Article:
On 15 April, at least 20 people were killed in air strikes and rocket barrages in the north and east of Damascus. Rebel fighters were reportedly increasing their strength in the Qaboun and Barzeh neighbourhoods to minimise the risk of chemical weapons being used on them, as they would likely inflict casualties on the Syrian Army fighting rebels at close quarters.[17]

On 18 April, "gunmen" assassinated Ali Ballan, head of public relations at the Ministry of Social Affairs and a member of Syria's relief agency, in a restaurant at Mazzeh district.[18]

On 20 April, the Syrian army was pressing to take full control of the town of Jdaidet al-Fadl, southwest of Damascus. 69 people were killed in the four-day battle, most of them rebels.[19] The fighting also affected the nearby town of Jdeidit Artouz, which is predominantly Christian.[20]

Fall of Jdaidet al-Fadl and Otaiba

On 21 April, the Syrian Army captured Jdaidet al-Fadl, with the opposition making claims of a massacre being committed. SOHR stated 250 people were killed since the start of the battle for Jdaidet al-Fadl, five days prior, with them being able to document, by name, 127 of the dead, including 27 rebels. Another opposition claim put the death toll at 450.[21][22][23] One activist claimed he counted 98 bodies in the town's streets and 86 in makeshift clinics who were summarily executed. Another activist stated they documented 85 people who were executed, including 28 who were killed in a makeshift hospital.[24] The opposition activist group LCC reported 483 people were killed in the battle for the town,[22] around 300 of them civilians and 150 rebels.[25] The Syrian army claimed 190 rebels were killed during the battle and they discovered a mass grave in the town, where they claimed rebels used it to bury their dead and government soldiers and civilian supporters they had killed.[26]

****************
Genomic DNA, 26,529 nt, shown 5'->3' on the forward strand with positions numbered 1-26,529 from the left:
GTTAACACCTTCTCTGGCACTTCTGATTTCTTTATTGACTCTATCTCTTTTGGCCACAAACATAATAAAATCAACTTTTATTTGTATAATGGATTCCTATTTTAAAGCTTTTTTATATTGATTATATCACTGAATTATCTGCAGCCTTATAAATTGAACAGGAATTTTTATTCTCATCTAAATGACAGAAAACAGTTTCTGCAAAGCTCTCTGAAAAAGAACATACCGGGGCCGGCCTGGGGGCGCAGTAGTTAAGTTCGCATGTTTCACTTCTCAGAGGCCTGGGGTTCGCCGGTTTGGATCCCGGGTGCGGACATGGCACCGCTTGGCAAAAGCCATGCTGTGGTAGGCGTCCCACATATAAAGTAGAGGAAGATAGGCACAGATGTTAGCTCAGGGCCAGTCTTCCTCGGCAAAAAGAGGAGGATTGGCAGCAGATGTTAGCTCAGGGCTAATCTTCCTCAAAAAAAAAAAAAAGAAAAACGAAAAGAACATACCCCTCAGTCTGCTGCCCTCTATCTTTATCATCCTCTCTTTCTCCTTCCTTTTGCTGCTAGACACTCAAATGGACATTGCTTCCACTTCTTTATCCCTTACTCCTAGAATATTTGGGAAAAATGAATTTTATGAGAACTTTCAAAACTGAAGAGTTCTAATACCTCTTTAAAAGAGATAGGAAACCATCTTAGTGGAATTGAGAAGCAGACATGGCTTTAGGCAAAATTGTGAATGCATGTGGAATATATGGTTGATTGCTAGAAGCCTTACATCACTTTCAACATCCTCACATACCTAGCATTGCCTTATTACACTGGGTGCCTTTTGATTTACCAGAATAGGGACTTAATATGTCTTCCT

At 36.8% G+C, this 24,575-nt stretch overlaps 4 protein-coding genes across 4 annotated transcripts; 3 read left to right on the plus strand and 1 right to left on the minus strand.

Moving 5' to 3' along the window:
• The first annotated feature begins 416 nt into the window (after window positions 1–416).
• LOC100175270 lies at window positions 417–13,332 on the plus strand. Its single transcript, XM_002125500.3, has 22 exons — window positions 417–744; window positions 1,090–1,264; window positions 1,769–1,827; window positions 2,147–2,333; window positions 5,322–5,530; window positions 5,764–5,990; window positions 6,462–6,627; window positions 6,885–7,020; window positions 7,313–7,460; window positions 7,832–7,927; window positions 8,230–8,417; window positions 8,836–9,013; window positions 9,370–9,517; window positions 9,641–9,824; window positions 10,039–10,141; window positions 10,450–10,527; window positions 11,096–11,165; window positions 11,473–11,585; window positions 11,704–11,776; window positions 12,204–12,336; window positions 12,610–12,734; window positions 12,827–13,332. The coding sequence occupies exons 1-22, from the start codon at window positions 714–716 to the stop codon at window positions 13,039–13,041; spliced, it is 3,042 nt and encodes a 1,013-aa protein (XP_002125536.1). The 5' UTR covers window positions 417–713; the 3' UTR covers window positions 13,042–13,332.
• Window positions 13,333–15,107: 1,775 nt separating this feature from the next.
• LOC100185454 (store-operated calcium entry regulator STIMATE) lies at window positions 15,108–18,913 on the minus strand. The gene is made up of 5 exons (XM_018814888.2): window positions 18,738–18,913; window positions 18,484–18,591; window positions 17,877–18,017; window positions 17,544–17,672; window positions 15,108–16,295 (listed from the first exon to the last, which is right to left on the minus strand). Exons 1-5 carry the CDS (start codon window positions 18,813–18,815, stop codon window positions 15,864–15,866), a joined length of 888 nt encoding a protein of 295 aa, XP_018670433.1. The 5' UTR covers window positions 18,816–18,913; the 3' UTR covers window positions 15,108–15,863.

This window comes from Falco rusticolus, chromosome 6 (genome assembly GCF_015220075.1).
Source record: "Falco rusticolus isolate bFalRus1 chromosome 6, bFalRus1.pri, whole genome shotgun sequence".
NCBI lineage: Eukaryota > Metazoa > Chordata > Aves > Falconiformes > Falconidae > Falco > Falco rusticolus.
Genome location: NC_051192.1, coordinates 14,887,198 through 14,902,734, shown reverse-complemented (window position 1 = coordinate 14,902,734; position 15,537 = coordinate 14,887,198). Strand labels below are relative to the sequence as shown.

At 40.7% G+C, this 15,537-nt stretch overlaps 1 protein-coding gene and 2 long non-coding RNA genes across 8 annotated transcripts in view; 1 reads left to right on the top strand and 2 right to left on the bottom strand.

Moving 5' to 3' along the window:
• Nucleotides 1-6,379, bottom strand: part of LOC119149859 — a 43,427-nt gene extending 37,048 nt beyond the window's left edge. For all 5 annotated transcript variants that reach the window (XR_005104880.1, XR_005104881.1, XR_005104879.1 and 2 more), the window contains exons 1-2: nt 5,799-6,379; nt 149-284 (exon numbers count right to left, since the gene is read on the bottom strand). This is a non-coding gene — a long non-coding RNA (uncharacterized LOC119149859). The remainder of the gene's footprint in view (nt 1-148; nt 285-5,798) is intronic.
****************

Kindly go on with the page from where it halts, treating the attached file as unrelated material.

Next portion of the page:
On 24 April, the military captured the town of Otaiba, after a 37-day battle. The Army victory was a major setback for the rebels, as Otaiba was the gateway to Eastern Ghouta and the main, if not the only, weapons supply route for the Damascus area. A rebel fighter predicted other villages in the Eastern Ghouta will fall one after another and the fighting will become a war of attrition. During the fighting, rebels from Otaiba called for reinforcements from Islamist brigades in the area, with whom they were in competition for influence and weapons, but their calls went unanswered. Rebels said they planned to retake the town at all costs.[27]

Attack on Jobar and Barzeh

On 26 April, government forces continued with their offensive by pushing into the Damascus districts of Jobar and Barzeh, which have a high rebel presence. Troops were encountering heavy rebel resistance as they advanced with air and artillery support. Rebel positions in the nearby Qaboun district were also bombarded with mortars and multiple rocket launchers.[28] An Army siege of the town of Moadamiyet al-Sham, a rebel stronghold close to Daraya, was also tightening with daily bombardment and a shortage of food.[29]

On 27 April, rebels launched a counter-attack in Otaiba, using both infantry and vehicles. Airstrikes were reported on the town, though most of the battle was taking place on its outskirts and at the Saiqa camp, a Syrian army base.[30]